Rochester Police Chief Resigns After Investigation Following Daniel Prude’s Death


Rochester, New York’s police chief and deputy chief resigned on Tuesday, resenting the death of Daniel Prude, a black man with mental health issues who was put into a “spit hood” in March and Was controlled by the authorities.

According to a media release from the department, Rochester Police Chief L’Aon Singleri announced that he would retire on Tuesday after 20 years on the police force. Singletary said the events of the past week were “an attempt to destroy my character and integrity.”

“The Rochester Police Department and members of the Greater Rochester community know my reputation and know what I stand for,” Singleri’s resignation said. “The action I took and was politicized after being informed of Mr. Prude’s death is not based on facts, and is not what I stand for.”

Deputy Police Chief Joseph Morabito also announced his retirement on Tuesday.

On the same day the announcement is made, Pruede’s sister Tameshe Proud once again filed a lawsuit against some members of the city and police department, including Singlerie. The complaint claims that Prude’s death resulted from “unlawful force” and “willful disregard”.

The relatives of 41-year-old Proud released police videos of the March 23 encounter on Wednesday and Thursday, claiming that they say officers used excessive force. According to an autopsy report released by the family of Nader Granger, a medical examiner for Munro County, Prude, listed as a contributing factor to the drug PCP, “died of complications of physical restraint.”

Prude’s brother, Joe Prude, said he had mental health and drug problems and was acting on March 22. Joe Prude called 911 that day and Daniel Prude was hospitalized for nearly three hours for a mental health checkup.

The videos show when officers found Prude naked in the middle of a street just after 3am on March 23. Prude complied with the order to land on the ground face and placed his hands behind his back, shown in the video.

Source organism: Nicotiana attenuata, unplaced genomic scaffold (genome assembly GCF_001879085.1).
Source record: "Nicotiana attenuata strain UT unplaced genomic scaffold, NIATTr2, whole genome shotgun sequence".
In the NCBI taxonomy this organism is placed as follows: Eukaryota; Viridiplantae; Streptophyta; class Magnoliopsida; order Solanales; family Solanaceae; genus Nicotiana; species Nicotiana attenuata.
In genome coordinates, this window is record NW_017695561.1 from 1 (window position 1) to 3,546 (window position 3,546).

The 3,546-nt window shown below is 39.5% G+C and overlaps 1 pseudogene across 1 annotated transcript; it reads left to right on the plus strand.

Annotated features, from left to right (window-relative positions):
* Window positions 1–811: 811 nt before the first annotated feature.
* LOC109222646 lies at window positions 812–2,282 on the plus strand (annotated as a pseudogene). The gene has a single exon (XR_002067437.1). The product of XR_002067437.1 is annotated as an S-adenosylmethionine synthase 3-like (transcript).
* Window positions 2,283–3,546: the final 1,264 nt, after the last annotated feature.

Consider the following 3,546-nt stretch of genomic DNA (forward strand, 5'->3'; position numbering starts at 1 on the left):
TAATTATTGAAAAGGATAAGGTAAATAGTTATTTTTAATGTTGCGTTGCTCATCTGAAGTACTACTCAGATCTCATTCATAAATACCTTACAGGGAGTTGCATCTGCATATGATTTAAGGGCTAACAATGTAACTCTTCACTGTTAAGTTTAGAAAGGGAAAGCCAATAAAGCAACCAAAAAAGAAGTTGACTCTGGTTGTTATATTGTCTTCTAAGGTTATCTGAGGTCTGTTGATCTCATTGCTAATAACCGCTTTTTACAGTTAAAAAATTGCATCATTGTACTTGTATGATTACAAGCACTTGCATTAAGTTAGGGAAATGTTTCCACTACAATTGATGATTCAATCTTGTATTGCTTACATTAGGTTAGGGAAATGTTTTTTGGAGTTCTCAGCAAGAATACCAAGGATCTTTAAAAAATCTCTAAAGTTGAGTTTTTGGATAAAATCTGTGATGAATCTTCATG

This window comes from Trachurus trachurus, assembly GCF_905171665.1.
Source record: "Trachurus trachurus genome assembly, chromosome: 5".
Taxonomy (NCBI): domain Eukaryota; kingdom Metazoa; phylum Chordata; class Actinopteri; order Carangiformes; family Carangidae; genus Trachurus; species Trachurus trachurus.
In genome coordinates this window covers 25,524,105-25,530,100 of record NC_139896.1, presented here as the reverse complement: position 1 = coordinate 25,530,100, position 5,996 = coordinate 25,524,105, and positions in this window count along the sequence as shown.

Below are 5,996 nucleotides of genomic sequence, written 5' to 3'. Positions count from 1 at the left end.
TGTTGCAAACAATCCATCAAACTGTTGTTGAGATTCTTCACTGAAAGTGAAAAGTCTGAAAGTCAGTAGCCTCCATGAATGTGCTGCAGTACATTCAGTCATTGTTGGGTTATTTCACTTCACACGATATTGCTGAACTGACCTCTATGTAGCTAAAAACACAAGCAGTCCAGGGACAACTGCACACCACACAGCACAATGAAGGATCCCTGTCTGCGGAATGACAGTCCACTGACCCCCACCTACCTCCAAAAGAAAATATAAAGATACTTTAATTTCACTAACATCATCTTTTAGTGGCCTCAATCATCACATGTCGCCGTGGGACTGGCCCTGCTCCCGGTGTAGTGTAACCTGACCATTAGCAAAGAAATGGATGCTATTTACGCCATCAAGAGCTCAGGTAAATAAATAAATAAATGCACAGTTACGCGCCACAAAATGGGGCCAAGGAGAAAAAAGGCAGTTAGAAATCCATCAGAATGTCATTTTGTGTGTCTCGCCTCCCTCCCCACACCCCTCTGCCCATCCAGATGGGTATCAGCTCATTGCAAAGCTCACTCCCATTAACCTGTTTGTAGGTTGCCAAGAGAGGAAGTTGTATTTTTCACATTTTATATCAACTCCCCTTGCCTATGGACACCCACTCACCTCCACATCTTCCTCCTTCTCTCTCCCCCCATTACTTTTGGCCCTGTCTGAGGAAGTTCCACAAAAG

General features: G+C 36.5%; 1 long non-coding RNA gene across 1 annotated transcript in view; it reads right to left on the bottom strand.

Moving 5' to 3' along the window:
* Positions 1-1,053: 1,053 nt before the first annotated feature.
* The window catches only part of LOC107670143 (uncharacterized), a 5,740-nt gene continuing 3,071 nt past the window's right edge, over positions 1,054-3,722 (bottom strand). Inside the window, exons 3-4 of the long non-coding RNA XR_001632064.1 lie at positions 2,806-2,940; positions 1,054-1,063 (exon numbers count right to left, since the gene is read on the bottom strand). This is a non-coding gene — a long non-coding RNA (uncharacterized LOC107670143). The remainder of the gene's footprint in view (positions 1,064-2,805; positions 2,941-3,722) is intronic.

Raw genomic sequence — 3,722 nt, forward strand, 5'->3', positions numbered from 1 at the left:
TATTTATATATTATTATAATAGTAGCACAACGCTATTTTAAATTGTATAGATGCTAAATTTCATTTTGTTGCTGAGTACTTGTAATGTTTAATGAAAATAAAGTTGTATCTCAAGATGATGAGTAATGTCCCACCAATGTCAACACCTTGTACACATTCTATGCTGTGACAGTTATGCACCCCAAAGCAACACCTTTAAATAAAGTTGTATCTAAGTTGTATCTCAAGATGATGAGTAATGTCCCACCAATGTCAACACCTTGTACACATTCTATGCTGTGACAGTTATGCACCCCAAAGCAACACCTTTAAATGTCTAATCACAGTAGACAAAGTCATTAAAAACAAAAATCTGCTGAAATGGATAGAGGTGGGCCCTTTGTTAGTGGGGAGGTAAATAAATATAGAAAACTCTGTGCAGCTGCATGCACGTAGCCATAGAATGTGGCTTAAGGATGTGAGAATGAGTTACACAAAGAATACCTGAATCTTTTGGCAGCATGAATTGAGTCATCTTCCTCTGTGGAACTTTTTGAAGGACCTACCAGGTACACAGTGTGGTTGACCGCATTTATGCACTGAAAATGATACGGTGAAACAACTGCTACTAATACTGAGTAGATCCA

While handcuffed, Prud was at one point asking officers for a gun, according to the video. Police said officers spit on the 41-year-old Prude, as they said he had COVID-19.

At one point, it appeared that Prude had stopped breathing. Paramedics tried to revive him, and he was put in a hospital for life-saving assistance, but died seven days later.

Rochester Mayor Lovely Warren announced Thursday that seven officers were suspended, and New York Attorney General Letitia James said Saturday that she had empowered a state grand jury to investigate Prude’s death.

Michael Mezzo, president of the Rochester Police Locust Club, a union representing city officials, said Friday that his members had been told for months that they had done nothing wrong.

Reporters questioned Singletary about a possible resignation during a press conference on Sunday, but the chief merely stated that the report of his resignation was a “rumor” and he was not asked to step down.

Rochester remained the subject of protests for days, as protesters criticized the delay in public information about Prud’s detention and death. It raised questions as to whether Singleri withdrew the information from the mayor as investigations into his death were ongoing, with the chief saying he gave the information on Sunday because it was available to him in the case of a criminal and internal investigation.

Warren said on Sunday that the Chief Minister fully supported him. She supported Singletary’s account and on Sunday said the chief called her after Prud’s custody on March 23, but admitted that she was not aware of the autopsy report in April.

“He handled it the way he needed to handle it internally,” Warren said. “So when they called me, it was the information they had at the time and then they did what they needed to do in the back end.”

The mayor said he was made aware of the video by the city’s law department on August 4 and the chief did “everything possible” to get justice for the Prud family. He said the city council would review the timeline and all relevant documents about the chief’s actions in the case.

Warren also announced police reforms on Sunday, inspired by Prude’s death, saying the city’s crisis intervention team would be forced out of the police department.